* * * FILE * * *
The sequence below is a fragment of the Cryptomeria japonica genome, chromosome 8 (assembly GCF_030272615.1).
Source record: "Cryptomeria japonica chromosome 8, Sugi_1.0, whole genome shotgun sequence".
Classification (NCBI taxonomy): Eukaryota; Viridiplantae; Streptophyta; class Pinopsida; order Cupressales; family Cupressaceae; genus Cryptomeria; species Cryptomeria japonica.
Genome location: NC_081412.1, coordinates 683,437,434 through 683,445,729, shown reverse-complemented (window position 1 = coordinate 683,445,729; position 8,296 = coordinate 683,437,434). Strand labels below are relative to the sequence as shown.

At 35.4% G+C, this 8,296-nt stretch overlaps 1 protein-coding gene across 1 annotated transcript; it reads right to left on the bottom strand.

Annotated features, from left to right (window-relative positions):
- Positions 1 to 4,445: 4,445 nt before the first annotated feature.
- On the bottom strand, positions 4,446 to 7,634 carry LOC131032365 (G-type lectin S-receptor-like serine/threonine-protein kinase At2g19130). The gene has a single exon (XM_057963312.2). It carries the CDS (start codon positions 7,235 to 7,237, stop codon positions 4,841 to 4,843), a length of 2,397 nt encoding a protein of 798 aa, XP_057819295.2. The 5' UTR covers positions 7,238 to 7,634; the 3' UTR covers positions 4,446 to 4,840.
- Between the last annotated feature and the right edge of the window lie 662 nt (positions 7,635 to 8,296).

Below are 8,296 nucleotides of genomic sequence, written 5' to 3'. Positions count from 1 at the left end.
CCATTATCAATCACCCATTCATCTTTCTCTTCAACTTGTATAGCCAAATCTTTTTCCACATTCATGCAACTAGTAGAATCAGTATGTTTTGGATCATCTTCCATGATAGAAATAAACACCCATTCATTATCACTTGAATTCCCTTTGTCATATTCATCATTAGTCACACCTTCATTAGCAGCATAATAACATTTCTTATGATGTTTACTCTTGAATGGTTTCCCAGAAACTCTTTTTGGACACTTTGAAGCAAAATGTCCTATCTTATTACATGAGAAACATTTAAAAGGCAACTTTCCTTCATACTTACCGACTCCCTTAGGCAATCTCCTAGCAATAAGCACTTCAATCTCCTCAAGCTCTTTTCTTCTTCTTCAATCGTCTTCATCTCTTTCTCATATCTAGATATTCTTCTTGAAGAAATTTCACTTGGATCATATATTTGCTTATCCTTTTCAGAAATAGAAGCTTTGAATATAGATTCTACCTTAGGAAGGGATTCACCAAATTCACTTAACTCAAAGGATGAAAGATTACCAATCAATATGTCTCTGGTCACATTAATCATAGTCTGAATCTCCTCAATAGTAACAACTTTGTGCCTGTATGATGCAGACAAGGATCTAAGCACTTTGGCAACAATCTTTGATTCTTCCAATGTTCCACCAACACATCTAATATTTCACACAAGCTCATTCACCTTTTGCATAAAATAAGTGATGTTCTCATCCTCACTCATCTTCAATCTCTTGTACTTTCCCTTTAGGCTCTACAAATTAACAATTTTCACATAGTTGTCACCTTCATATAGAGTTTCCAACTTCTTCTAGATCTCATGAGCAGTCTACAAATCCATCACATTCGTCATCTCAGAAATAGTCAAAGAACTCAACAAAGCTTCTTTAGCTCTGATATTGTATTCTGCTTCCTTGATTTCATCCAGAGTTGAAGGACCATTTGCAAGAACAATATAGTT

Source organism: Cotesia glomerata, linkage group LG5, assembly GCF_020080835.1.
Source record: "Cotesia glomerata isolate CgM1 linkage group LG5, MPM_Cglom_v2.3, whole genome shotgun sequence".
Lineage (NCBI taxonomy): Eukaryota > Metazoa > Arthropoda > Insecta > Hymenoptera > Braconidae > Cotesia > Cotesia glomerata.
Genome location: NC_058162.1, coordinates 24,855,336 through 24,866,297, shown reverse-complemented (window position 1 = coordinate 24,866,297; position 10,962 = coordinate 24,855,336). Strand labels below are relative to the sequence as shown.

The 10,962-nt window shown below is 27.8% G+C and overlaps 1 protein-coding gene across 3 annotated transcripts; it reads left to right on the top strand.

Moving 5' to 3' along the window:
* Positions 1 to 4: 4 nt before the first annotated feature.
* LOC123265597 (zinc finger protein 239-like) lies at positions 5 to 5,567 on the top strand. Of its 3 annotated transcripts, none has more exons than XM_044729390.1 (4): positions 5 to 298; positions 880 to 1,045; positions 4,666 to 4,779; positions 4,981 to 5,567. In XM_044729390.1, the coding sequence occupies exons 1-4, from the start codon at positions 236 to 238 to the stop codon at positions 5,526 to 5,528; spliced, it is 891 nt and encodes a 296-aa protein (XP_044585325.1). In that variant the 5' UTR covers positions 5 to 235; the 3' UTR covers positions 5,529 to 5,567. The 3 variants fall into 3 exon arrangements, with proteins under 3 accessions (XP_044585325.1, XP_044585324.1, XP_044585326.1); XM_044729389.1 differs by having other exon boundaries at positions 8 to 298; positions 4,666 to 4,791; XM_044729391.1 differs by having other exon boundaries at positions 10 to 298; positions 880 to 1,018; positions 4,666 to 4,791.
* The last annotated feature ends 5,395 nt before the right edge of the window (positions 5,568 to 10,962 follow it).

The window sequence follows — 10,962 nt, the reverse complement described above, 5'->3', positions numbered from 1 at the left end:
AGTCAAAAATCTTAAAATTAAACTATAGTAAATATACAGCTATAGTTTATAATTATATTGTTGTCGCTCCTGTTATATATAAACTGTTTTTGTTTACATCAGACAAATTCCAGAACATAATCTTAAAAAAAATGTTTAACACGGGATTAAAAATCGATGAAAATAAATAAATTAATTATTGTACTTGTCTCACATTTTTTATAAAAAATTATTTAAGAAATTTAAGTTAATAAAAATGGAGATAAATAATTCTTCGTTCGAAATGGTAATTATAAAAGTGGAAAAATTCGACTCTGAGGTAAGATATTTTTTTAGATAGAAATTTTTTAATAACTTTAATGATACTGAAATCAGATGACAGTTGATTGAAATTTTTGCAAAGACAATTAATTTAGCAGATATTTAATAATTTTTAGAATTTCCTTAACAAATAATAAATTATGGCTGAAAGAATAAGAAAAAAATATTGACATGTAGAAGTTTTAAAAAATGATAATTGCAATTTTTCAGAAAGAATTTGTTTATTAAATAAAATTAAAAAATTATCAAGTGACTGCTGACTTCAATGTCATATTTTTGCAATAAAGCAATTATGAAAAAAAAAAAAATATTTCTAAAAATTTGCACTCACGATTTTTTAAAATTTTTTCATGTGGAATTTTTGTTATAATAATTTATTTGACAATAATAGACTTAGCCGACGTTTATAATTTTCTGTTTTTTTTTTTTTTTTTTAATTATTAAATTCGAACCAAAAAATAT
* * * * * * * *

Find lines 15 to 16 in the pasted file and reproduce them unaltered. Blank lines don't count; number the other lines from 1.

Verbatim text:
Genome location: NC_058162.1, coordinates 24,855,336 through 24,866,297, shown reverse-complemented (window position 1 = coordinate 24,866,297; position 10,962 = coordinate 24,855,336). Strand labels below are relative to the sequence as shown.

The 10,962-nt window shown below is 27.8% G+C and overlaps 1 protein-coding gene across 3 annotated transcripts; it reads left to right on the top strand.